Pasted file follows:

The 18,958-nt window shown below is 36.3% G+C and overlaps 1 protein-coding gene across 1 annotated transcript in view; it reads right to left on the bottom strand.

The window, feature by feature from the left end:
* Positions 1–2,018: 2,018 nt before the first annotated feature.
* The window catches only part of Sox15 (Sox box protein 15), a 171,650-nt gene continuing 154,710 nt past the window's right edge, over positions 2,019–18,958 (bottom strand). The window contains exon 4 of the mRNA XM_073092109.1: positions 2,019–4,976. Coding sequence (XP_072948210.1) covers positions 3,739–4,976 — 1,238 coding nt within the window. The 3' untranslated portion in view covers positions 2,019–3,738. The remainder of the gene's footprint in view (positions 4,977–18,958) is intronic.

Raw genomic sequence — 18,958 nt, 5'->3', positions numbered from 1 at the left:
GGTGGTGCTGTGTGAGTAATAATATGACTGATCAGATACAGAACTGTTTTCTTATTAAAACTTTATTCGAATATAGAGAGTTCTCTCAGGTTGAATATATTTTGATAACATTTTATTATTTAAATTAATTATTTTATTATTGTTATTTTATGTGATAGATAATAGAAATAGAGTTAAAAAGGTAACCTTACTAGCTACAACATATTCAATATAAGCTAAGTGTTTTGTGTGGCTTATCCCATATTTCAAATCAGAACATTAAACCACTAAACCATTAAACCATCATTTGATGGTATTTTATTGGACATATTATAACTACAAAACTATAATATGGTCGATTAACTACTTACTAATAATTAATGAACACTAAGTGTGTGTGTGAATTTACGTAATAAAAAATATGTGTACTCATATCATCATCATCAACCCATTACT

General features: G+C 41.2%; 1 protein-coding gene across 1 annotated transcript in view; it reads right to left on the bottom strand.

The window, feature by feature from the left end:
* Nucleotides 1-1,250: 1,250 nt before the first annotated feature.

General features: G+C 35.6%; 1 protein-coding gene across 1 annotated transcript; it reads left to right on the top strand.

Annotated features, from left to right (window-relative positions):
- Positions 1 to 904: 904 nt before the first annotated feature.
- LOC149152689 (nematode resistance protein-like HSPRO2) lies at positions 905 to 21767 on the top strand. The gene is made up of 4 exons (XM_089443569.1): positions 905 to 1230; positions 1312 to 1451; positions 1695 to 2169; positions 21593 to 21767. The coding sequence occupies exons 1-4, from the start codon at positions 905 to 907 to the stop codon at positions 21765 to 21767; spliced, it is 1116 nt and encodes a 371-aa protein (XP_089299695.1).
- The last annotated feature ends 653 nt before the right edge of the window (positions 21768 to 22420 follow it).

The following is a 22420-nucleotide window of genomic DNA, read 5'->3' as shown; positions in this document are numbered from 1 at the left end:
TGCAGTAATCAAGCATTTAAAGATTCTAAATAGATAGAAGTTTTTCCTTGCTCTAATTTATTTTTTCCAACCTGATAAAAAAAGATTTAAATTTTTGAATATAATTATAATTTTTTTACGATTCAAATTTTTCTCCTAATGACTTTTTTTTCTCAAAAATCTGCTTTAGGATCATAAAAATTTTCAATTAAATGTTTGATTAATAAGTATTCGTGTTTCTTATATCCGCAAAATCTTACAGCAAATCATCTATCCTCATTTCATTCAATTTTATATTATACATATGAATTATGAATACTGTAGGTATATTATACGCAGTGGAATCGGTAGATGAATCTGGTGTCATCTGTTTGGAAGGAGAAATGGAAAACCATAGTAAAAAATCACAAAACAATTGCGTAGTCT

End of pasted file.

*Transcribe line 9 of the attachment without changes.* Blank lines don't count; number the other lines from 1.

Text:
* Nucleotides 1-1,250: 1,250 nt before the first annotated feature.